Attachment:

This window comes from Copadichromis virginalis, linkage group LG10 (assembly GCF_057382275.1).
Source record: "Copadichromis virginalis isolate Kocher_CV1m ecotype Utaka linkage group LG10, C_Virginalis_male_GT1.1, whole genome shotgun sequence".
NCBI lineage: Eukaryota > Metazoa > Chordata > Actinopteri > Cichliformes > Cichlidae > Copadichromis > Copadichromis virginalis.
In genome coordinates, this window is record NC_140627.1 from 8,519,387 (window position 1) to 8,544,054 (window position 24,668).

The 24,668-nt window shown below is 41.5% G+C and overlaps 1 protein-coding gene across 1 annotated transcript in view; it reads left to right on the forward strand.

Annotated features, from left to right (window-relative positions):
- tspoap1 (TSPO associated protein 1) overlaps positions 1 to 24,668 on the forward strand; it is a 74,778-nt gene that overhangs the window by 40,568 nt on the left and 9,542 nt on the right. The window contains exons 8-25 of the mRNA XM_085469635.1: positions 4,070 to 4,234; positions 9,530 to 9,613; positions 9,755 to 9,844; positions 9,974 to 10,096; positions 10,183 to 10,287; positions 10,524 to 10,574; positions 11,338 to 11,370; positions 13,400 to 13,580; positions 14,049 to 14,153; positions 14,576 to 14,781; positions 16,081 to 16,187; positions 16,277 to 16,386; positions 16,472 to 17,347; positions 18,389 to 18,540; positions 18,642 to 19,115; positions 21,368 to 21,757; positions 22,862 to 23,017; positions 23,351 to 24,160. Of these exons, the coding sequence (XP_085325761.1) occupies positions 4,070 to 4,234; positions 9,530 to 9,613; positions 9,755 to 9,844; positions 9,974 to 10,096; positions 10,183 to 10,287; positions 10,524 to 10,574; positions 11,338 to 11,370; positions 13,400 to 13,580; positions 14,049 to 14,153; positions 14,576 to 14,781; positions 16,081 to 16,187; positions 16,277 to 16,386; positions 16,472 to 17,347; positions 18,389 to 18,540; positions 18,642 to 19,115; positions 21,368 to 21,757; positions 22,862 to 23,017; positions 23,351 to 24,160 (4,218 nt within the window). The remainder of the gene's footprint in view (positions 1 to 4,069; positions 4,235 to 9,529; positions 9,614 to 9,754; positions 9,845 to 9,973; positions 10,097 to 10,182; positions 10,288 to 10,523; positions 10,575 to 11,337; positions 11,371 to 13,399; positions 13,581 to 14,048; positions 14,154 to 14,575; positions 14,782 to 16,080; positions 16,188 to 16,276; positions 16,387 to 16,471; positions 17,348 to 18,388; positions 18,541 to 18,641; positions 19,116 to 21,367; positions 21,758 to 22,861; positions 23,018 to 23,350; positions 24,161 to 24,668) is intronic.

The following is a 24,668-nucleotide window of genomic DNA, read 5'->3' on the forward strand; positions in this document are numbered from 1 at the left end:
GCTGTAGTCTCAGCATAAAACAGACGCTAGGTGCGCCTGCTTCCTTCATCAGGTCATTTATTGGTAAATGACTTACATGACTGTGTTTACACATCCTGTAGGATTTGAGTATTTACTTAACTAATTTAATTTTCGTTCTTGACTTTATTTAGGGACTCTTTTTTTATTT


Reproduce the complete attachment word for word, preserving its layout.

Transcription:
This window comes from Copadichromis virginalis, linkage group LG10 (assembly GCF_057382275.1).
Source record: "Copadichromis virginalis isolate Kocher_CV1m ecotype Utaka linkage group LG10, C_Virginalis_male_GT1.1, whole genome shotgun sequence".
NCBI lineage: Eukaryota > Metazoa > Chordata > Actinopteri > Cichliformes > Cichlidae > Copadichromis > Copadichromis virginalis.
In genome coordinates, this window is record NC_140627.1 from 8,519,387 (window position 1) to 8,544,054 (window position 24,668).

The 24,668-nt window shown below is 41.5% G+C and overlaps 1 protein-coding gene across 1 annotated transcript in view; it reads left to right on the forward strand.

Annotated features, from left to right (window-relative positions):
- tspoap1 (TSPO associated protein 1) overlaps positions 1 to 24,668 on the forward strand; it is a 74,778-nt gene that overhangs the window by 40,568 nt on the left and 9,542 nt on the right. The window contains exons 8-25 of the mRNA XM_085469635.1: positions 4,070 to 4,234; positions 9,530 to 9,613; positions 9,755 to 9,844; positions 9,974 to 10,096; positions 10,183 to 10,287; positions 10,524 to 10,574; positions 11,338 to 11,370; positions 13,400 to 13,580; positions 14,049 to 14,153; positions 14,576 to 14,781; positions 16,081 to 16,187; positions 16,277 to 16,386; positions 16,472 to 17,347; positions 18,389 to 18,540; positions 18,642 to 19,115; positions 21,368 to 21,757; positions 22,862 to 23,017; positions 23,351 to 24,160. Of these exons, the coding sequence (XP_085325761.1) occupies positions 4,070 to 4,234; positions 9,530 to 9,613; positions 9,755 to 9,844; positions 9,974 to 10,096; positions 10,183 to 10,287; positions 10,524 to 10,574; positions 11,338 to 11,370; positions 13,400 to 13,580; positions 14,049 to 14,153; positions 14,576 to 14,781; positions 16,081 to 16,187; positions 16,277 to 16,386; positions 16,472 to 17,347; positions 18,389 to 18,540; positions 18,642 to 19,115; positions 21,368 to 21,757; positions 22,862 to 23,017; positions 23,351 to 24,160 (4,218 nt within the window). The remainder of the gene's footprint in view (positions 1 to 4,069; positions 4,235 to 9,529; positions 9,614 to 9,754; positions 9,845 to 9,973; positions 10,097 to 10,182; positions 10,288 to 10,523; positions 10,575 to 11,337; positions 11,371 to 13,399; positions 13,581 to 14,048; positions 14,154 to 14,575; positions 14,782 to 16,080; positions 16,188 to 16,276; positions 16,387 to 16,471; positions 17,348 to 18,388; positions 18,541 to 18,641; positions 19,116 to 21,367; positions 21,758 to 22,861; positions 23,018 to 23,350; positions 24,161 to 24,668) is intronic.

The following is a 24,668-nucleotide window of genomic DNA, read 5'->3' on the forward strand; positions in this document are numbered from 1 at the left end:
GCTGTAGTCTCAGCATAAAACAGACGCTAGGTGCGCCTGCTTCCTTCATCAGGTCATTTATTGGTAAATGACTTACATGACTGTGTTTACACATCCTGTAGGATTTGAGTATTTACTTAACTAATTTAATTTTCGTTCTTGACTTTATTTAGGGACTCTTTTTTTATTT